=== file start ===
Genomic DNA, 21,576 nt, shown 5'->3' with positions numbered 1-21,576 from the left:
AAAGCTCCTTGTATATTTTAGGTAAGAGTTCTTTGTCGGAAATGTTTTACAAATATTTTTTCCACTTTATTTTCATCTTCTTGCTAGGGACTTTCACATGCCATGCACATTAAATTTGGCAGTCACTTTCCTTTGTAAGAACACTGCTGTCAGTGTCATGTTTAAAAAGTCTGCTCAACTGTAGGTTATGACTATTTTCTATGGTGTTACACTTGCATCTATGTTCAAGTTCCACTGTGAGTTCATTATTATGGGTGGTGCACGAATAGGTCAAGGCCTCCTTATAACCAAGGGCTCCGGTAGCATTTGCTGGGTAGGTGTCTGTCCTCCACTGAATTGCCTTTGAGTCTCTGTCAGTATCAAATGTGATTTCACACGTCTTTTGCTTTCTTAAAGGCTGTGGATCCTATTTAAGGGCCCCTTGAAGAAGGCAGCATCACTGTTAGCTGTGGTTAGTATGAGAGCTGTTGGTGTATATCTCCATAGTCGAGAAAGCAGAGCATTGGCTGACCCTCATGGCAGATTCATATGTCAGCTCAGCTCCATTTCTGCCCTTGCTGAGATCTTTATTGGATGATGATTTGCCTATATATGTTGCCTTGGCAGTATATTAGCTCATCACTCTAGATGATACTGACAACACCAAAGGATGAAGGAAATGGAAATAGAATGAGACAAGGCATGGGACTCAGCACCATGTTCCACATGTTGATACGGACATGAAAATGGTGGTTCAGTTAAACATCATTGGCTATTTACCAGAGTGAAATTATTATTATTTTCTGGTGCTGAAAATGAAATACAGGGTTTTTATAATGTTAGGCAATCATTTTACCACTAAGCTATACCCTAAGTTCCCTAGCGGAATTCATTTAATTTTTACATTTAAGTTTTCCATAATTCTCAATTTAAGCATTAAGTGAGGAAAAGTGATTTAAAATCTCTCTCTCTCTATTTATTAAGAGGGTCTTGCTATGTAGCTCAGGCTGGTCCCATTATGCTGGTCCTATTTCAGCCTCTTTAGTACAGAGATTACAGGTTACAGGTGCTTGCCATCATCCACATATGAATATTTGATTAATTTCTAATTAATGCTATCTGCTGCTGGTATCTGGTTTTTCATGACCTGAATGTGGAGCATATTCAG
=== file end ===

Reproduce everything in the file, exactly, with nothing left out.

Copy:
Genomic DNA, 21,576 nt, shown 5'->3' with positions numbered 1-21,576 from the left:
AAAGCTCCTTGTATATTTTAGGTAAGAGTTCTTTGTCGGAAATGTTTTACAAATATTTTTTCCACTTTATTTTCATCTTCTTGCTAGGGACTTTCACATGCCATGCACATTAAATTTGGCAGTCACTTTCCTTTGTAAGAACACTGCTGTCAGTGTCATGTTTAAAAAGTCTGCTCAACTGTAGGTTATGACTATTTTCTATGGTGTTACACTTGCATCTATGTTCAAGTTCCACTGTGAGTTCATTATTATGGGTGGTGCACGAATAGGTCAAGGCCTCCTTATAACCAAGGGCTCCGGTAGCATTTGCTGGGTAGGTGTCTGTCCTCCACTGAATTGCCTTTGAGTCTCTGTCAGTATCAAATGTGATTTCACACGTCTTTTGCTTTCTTAAAGGCTGTGGATCCTATTTAAGGGCCCCTTGAAGAAGGCAGCATCACTGTTAGCTGTGGTTAGTATGAGAGCTGTTGGTGTATATCTCCATAGTCGAGAAAGCAGAGCATTGGCTGACCCTCATGGCAGATTCATATGTCAGCTCAGCTCCATTTCTGCCCTTGCTGAGATCTTTATTGGATGATGATTTGCCTATATATGTTGCCTTGGCAGTATATTAGCTCATCACTCTAGATGATACTGACAACACCAAAGGATGAAGGAAATGGAAATAGAATGAGACAAGGCATGGGACTCAGCACCATGTTCCACATGTTGATACGGACATGAAAATGGTGGTTCAGTTAAACATCATTGGCTATTTACCAGAGTGAAATTATTATTATTTTCTGGTGCTGAAAATGAAATACAGGGTTTTTATAATGTTAGGCAATCATTTTACCACTAAGCTATACCCTAAGTTCCCTAGCGGAATTCATTTAATTTTTACATTTAAGTTTTCCATAATTCTCAATTTAAGCATTAAGTGAGGAAAAGTGATTTAAAATCTCTCTCTCTCTATTTATTAAGAGGGTCTTGCTATGTAGCTCAGGCTGGTCCCATTATGCTGGTCCTATTTCAGCCTCTTTAGTACAGAGATTACAGGTTACAGGTGCTTGCCATCATCCACATATGAATATTTGATTAATTTCTAATTAATGCTATCTGCTGCTGGTATCTGGTTTTTCATGACCTGAATGTGGAGCATATTCAG